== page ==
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Marriage following the birth of a child among cohabiting and visiting parents

Authors


Center for Research on Child Wellbeing, Office of Population Research, Princeton University, 286 Wallace Hall, Princeton, NJ 08544 (cosborne@princeton.edu).

Abstract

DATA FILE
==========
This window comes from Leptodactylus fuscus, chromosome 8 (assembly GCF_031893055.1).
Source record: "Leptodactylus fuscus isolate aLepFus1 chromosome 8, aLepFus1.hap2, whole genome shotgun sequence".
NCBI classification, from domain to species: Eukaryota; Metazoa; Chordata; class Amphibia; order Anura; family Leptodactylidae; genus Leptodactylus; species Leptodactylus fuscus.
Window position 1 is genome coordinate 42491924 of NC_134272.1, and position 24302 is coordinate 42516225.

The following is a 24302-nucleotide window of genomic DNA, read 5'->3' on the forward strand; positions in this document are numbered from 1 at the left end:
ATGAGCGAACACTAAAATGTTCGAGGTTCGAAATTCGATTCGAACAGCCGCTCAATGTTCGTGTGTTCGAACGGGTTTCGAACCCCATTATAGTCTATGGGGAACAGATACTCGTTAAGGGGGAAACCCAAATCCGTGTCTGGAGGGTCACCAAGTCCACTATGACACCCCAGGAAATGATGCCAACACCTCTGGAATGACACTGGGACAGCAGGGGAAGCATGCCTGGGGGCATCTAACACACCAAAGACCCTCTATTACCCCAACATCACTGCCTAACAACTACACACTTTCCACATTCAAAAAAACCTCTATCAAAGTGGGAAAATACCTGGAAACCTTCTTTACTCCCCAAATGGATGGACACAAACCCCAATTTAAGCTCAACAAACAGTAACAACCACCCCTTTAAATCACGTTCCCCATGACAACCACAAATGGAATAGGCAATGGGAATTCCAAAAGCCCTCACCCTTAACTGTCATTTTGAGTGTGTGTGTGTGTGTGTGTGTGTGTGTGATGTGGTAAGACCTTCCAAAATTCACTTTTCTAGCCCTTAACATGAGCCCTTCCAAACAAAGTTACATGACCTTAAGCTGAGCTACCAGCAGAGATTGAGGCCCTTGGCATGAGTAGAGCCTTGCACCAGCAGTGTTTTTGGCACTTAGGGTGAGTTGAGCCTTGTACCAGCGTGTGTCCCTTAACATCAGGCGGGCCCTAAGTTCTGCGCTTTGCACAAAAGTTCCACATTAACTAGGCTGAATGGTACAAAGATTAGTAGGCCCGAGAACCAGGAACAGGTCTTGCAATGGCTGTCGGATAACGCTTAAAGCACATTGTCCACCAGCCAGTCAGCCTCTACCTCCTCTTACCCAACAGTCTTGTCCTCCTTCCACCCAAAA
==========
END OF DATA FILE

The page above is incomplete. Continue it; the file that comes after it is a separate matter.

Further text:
Approximately half of nonmarital births are to mothers in cohabiting relationships, and an additional 30% are to mothers in visiting relationships. I use data (N= 1,945) from the Fragile Families Study to investigate whether the determinants of marriage in the year following a child's birth are similar for cohabiting and visiting parents. The results show that mothers’ education is predictive of marriage for cohabiting parents, whereas mothers’ earnings are predictive of marriage for visiting parents. The findings imply that visiting mothers place a greater emphasis on economic independence and sufficient resources to establish an independent household before transitioning to marriage. No differences in the association of relationship quality or attitudes and marriage are found.

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